PM Modi’s tax breaks fire up India’s $704 million plane care market

By: | Published: August 10, 2017 2:24 PM

Indian Prime Minister Narendra Modi’s tax reforms will encourage more local airlines to service their aircraft within the country, a $704 million-a-year business that currently goes to Sri Lanka and Southeast Asia.

modi, narendra modi, gst, gst impact, tax reforms in india, tax reforms impact, gst impact on airlines, gst impact on local airlines, vivek gourBy government estimates, Indian carriers spend about 45 billion rupees (4 million) annually on maintenance work at facilities in Sri Lanka, Singapore and Malaysia. (Reuters)

Indian Prime Minister Narendra Modi’s tax reforms will encourage more local airlines to service their aircraft within the country, a $704 million-a-year business that currently goes to Sri Lanka and Southeast Asia. Simpler rules for doing business and scrapping of import duties on equipment and machine parts are benefiting companies that maintain, repair and overhaul planes, Air Works India Engineering Pvt. Managing Director Vivek Gour said in an interview. Air Works services Airbus SE and Boeing Co. single-aisle jets at an airport near the southern Indian city of Bengaluru.

Air Works, which is aiming to conduct an initial public offering in three years, is among companies that could benefit from a surge in air travel in India, an aviation market poised to become the world’s third largest by 2025. IndiGo, SpiceJet and other carriers in the south Asian nation have ordered more than $90 billion of aircraft from Airbus and Boeing in the past decade, which raises the potential of servicing about 1,000 aircraft in the next 10 years.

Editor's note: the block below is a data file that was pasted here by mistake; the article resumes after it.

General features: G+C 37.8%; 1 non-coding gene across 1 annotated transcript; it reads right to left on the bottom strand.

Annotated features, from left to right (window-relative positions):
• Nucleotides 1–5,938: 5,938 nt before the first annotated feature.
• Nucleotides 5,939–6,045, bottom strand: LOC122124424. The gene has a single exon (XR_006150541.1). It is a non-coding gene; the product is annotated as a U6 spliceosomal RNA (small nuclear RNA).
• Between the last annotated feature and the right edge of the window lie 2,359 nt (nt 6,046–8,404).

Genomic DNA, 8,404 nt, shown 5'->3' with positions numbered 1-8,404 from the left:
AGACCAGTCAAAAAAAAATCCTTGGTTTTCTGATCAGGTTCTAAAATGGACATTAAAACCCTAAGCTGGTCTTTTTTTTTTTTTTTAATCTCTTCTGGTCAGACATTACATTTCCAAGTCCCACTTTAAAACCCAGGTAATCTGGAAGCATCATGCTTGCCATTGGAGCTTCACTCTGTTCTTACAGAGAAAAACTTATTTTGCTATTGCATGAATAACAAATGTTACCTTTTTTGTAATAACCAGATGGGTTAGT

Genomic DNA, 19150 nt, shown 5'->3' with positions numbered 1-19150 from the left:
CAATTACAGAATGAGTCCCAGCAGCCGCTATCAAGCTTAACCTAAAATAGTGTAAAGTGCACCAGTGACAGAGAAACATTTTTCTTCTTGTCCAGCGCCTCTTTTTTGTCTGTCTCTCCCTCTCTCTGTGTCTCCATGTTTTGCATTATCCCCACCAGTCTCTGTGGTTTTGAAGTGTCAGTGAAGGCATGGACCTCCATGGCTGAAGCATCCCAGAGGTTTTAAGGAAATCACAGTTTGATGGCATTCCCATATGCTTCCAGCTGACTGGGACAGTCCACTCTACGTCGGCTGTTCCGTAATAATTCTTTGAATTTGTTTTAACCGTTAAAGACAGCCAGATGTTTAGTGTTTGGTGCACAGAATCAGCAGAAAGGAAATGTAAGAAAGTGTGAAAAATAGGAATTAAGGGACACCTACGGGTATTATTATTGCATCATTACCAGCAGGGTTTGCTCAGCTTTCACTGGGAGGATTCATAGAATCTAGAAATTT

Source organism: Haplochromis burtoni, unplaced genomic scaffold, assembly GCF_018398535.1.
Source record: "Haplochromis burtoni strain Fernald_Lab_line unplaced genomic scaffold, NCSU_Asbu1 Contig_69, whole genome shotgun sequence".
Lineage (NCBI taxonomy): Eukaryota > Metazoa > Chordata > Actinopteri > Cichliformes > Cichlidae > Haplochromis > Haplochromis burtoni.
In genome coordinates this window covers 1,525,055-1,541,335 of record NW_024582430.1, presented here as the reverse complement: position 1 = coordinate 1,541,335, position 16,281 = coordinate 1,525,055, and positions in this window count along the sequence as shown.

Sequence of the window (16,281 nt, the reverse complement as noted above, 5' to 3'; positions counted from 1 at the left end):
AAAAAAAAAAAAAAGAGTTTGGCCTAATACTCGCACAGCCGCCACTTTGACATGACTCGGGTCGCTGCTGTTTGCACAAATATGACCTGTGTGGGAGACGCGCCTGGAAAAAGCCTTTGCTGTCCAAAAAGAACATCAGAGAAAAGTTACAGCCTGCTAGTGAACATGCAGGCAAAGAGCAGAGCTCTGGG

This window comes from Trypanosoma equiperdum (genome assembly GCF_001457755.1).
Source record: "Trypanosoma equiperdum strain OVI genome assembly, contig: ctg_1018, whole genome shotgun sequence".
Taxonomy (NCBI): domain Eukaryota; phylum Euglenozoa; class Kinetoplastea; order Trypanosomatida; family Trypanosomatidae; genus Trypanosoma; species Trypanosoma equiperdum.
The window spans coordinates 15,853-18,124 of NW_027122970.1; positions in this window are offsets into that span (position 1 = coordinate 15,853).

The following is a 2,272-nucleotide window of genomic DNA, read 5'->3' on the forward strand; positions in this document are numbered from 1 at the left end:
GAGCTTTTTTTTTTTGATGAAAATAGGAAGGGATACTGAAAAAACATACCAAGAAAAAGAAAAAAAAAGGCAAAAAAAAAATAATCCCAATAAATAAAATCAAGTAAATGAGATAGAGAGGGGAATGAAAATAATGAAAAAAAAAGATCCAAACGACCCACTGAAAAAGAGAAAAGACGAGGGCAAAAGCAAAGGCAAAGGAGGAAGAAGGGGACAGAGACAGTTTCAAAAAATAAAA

By government estimates, Indian carriers spend about 45 billion rupees ($704 million) annually on maintenance work at facilities in Sri Lanka, Singapore and Malaysia. With the new policy unveiled by Modi last year, some of that business could be lured back to India, benefiting firms like Air Works, Gour said.

The latest rules also allow foreign carriers to park their aircraft in India for as long as six months for routine upkeep and repairs without prior government approvals. That has opened up Air Works’ potential market to airlines from countries such as Oman, Maldives and Myanmar, Gour said.

“Over the last two years, the government has made certain improvements,” Gour, 55, said. “MRO work in India has become cheaper for an airline.”

Air Works, which also has a contract to paint some Airbus aircraft in Toulouse, France, is aiming to have revenue of 10 billion rupees in three years, a 67 percent jump from its sales in the year ended March, Gour said.

Two U.S.-based private equity firms New Enterprise Associates Inc. and GTI Capital Group together own about 55 percent of Air Works. Gour holds about 6 percent.

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